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US Firms Seek Multiple Public Clouds for Power, Agility

US Firms Seek Multiple Public Clouds for Power, Agility

Multi-cloud strategies maximize enterprises’ cloud benefits but add complexity, increasing demand for services, ISG Provider Lens™ report says

Demand for public cloud computing and associated services in the U.S. has remained strong over the last four quarters as more organizations digitize business operations and require high-performance computing for business-critical workloads, according to a new research report published by Information Services Group (ISG), a leading global technology research and advisory firm.

“Service providers are helping them realize those benefits through public clouds.”

The 2023 ISG Provider Lens™ Multi Public Cloud Services report for the U.S. finds cloud demand is driven mostly by the requirements of application modernization and AI and ML tools running increasingly complex algorithms and processes. Enterprises are using these technologies to reengineer legacy IT infrastructure, and are turning to service providers for expertise in digital transformation and optimal use of public cloud resources.

“Companies need efficient, scalable computing resources without significant upfront investment,” said Bernie Hoecker, partner, Enterprise Cloud Transformation leader, ISG. “Service providers are helping them realize those benefits through public clouds.”

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Most U.S. enterprises that have adopted public clouds work with more than one hyperscaler, which allows them to take advantage of the strengths of each and avoid vendor lock-in, ISG says. This makes cloud implementation and use far more complex, so a growing number of companies are engaging with service providers for their multi-cloud expertise. The overall cloud services market in the U.S. has grown by approximately 50 percent over the past year, a rapid pace despite being only half the global growth rate.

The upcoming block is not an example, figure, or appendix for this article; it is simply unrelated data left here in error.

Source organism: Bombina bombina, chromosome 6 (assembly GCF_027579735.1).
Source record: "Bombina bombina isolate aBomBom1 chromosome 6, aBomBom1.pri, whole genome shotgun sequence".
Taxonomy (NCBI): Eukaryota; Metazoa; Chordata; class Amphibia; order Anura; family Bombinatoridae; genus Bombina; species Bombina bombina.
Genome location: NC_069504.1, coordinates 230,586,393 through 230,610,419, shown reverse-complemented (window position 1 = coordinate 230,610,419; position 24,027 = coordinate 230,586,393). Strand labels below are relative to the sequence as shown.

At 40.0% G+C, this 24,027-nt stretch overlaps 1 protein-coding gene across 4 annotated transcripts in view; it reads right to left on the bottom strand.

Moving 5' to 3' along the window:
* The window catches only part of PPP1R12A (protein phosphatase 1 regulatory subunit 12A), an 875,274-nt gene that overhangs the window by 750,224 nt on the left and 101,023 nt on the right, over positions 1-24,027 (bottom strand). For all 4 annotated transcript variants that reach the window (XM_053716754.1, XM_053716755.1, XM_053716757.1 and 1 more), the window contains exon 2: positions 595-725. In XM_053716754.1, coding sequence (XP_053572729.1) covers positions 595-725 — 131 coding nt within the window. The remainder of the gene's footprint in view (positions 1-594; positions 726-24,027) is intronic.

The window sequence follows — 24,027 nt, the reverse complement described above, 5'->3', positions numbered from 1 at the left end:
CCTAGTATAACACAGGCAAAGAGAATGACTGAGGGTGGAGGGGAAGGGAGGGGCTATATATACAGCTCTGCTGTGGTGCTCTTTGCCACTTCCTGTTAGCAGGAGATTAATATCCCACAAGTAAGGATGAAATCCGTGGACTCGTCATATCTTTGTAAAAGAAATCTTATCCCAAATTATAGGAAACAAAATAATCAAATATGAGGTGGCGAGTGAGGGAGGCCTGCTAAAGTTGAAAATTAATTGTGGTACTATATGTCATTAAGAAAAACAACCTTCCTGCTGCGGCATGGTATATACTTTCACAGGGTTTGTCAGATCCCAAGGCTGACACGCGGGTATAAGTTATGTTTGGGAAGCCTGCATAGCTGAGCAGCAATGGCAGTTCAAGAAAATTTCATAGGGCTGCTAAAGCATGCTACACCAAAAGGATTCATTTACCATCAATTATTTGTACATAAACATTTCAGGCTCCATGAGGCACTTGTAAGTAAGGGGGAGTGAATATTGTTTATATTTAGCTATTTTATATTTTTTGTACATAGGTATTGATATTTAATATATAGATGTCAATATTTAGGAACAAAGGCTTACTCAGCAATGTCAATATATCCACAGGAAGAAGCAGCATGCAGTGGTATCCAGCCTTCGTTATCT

More companies in the U.S. have begun migrating their workloads to the cloud using cloud-native technologies, which take full advantage of the cloud environment, the report says. Instead of moving applications to the cloud largely unchanged, in a “lift-and-shift” strategy, enterprises are breaking them down into microservices, packaged in containers. This approach offers better scalability, agility and resilience, and service providers are building up their practices for helping clients develop cloud-native strategies.

FinOps is becoming a standard requirement as cloud costs rise, ISG says. To eliminate cloud waste and align cloud investments with desired business outcomes, enterprises have a growing need for visibility and control of their cloud use across all departments.

Public cloud managed services have been adopted by a larger share of large enterprises in the U.S. than in any other region, and the market continues to grow steadily, the report says. The complexity of multi-cloud management is driving more firms to seek services. Adoption of managed services by midmarket enterprises is growing even faster, because more of those companies are turning to cloud-native application development.

“More companies, large and small, are experimenting with different combinations of cloud technologies,” said Jan Erik Aase, partner and global leader, ISG Provider Lens Research. “They are willing to take risks to become more agile, and service providers are helping them reach that goal.”

The report also explores other multi-cloud services trends in the U.S., including the rise of AIOps and continued growth and improvements in SAP HANA migration services.

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For more insights into multi-cloud challenges facing U.S. companies, including complex choices between cloud migration strategies, along with advice on how to move forward, see the ISG Provider Lens™ Focal Points briefing here.

The 2023 ISG Provider Lens™ Multi Public Cloud Services report for the U.S. evaluates the capabilities of 57 providers across seven quadrants: Consulting and Transformation Services for Large Accounts, Consulting and Transformation Services for Midmarket, Managed Services for Large Accounts, Managed Services for Midmarket, FinOps Services and Cloud Optimization, Hyperscale Infrastructure and Platform Services, and SAP HANA Infrastructure Services.

The report names Accenture, HCLTech, Rackspace Technology and Wipro as Leaders in three quadrants each. It names AWS, Capgemini, Deloitte, DXC Technology, Google, Hexaware, Infosys, Kyndryl, Microsoft, Mphasis, Navisite, TCS, Tech Mahindra and Unisys as Leaders in two quadrants each. Cognizant, IBM and UST are named as Leaders in one quadrant each.

In addition, Capgemini, Microland and Persistent Systems are named as Rising Stars — companies with a “promising portfolio” and “high future potential” by ISG’s definition — in one quadrant each.

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